Every time we get ready to review an anCnoc, we feel the weight of the duty to divulge information like some less cool Richard Attenborough. And like Richard Attenborough with Cleopatra, we return to the great dilemma of the name of this whisky. For those who missed it, when InverHouse bought the Knockdhu distillery in 1988, a few miles east of Keith but already outside Speyside, they were embarrassed. In fact, Knockando was already on the market and the marketing boys were already anticipating a lifetime of difficulty trying to get people to understand the difference and the different pronunciation. So, with all-Scottish wisdom, they call the whisky anCnoc, ‘the black hill’. As a rule, the anCnoc spirit is among the friendliest of all, good-natured and honeyed, not exactly ‘black hill’. In recent years, however, there has been an increasing number of peaty expressions, made from peat from the hills near the distillery. Alongside the peat collection, for the last couple of years there has also been Peatheart, a NAS made from 40 ppm peat barley, of which we taste batch no. 2.
N: a breath of fresh air, with a sweet and tart fruitiness between decana pear, lime and gooseberry. In time, even plantain. All obviously burnt, giving a sense of a mojito spilled in an ashtray. In spite of this description, in reality the general sensation is good and the nose shows no particular defects. It is young (and you can feel it from the vivid candied fruit), it is peaty (green wood fire, rather smoky). Everything speaks the language of fresh lightness, notes of talcum powder, fern and something of granny apple flash here and there. Lots of rosemary and grilled friggitelli, but in a very clear and persistent way.
P: here the profile becomes less graceful, in the sense that the very fresh sweetness of the nose becomes a little easier (loaded vanilla, sugar syrup, yellow fruit candy). And even the peat becomes less delicate, taking the path of the burnt: the smoke of burnt olive oil, to be precise. The body is not very structured, but leaves a pleasant oily patina. Green banana, growing lemon (even the nuts) and perhaps burnt sugar. Alongside the rosemary, more evident than on the nose, that talcum note reappears. And we would have gladly avoided it.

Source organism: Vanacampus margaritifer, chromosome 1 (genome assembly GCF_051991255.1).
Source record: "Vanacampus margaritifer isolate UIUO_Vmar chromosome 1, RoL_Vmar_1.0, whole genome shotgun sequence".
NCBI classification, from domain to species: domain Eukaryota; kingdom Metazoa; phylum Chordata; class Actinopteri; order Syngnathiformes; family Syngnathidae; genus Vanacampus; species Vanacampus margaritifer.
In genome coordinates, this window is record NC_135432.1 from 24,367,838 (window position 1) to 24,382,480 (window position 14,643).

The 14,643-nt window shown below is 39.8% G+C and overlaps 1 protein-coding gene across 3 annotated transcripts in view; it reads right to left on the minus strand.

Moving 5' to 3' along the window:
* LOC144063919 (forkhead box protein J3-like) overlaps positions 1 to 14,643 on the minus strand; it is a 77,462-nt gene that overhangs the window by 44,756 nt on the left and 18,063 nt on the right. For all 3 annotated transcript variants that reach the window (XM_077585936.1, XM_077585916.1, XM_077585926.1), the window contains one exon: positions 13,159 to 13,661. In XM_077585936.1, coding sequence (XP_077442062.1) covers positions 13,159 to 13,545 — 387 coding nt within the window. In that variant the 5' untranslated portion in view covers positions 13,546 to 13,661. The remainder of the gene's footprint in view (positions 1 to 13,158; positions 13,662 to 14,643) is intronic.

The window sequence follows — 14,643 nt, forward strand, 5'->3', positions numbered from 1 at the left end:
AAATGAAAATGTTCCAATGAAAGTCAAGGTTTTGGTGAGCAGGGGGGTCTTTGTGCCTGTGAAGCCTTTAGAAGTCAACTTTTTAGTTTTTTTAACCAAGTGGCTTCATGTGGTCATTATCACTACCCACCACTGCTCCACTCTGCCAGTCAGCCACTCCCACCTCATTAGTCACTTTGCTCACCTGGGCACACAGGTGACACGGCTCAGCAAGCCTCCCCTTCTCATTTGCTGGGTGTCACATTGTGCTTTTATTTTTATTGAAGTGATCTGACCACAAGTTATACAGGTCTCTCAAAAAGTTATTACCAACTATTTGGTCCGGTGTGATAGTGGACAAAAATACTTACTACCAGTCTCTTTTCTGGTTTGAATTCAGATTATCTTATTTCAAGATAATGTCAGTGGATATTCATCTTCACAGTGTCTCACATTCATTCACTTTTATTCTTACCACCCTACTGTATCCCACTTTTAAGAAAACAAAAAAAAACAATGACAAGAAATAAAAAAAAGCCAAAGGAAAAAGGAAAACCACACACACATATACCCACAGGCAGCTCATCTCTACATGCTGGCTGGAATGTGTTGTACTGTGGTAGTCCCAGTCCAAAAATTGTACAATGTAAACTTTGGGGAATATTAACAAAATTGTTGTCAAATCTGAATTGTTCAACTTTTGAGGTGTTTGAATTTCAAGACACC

F: rather long, ash, balsamic with burnt camphor and mojito made with Ardbeg (idea for bartenders, we’ll send you the bank details later). Curiously, a sweet and marine note emerges, like a smoked scallop.
As is often said of peaty speysiders: ‘You can tell it’s not Islay’. Having filed away this obviousness, all that remains is to sum up: an honest whisky, which does not hide its youth and does not fire random bursts of violent peat. Instead, it remains rather fresh and pleasant, even if not overly complex. Generally speaking, the palate is a little less convincing than the nose, even if the finish does pick up a bit. 83/100.
Recommended soundtrack: Cypress Hill – Yo quiero fumar mota.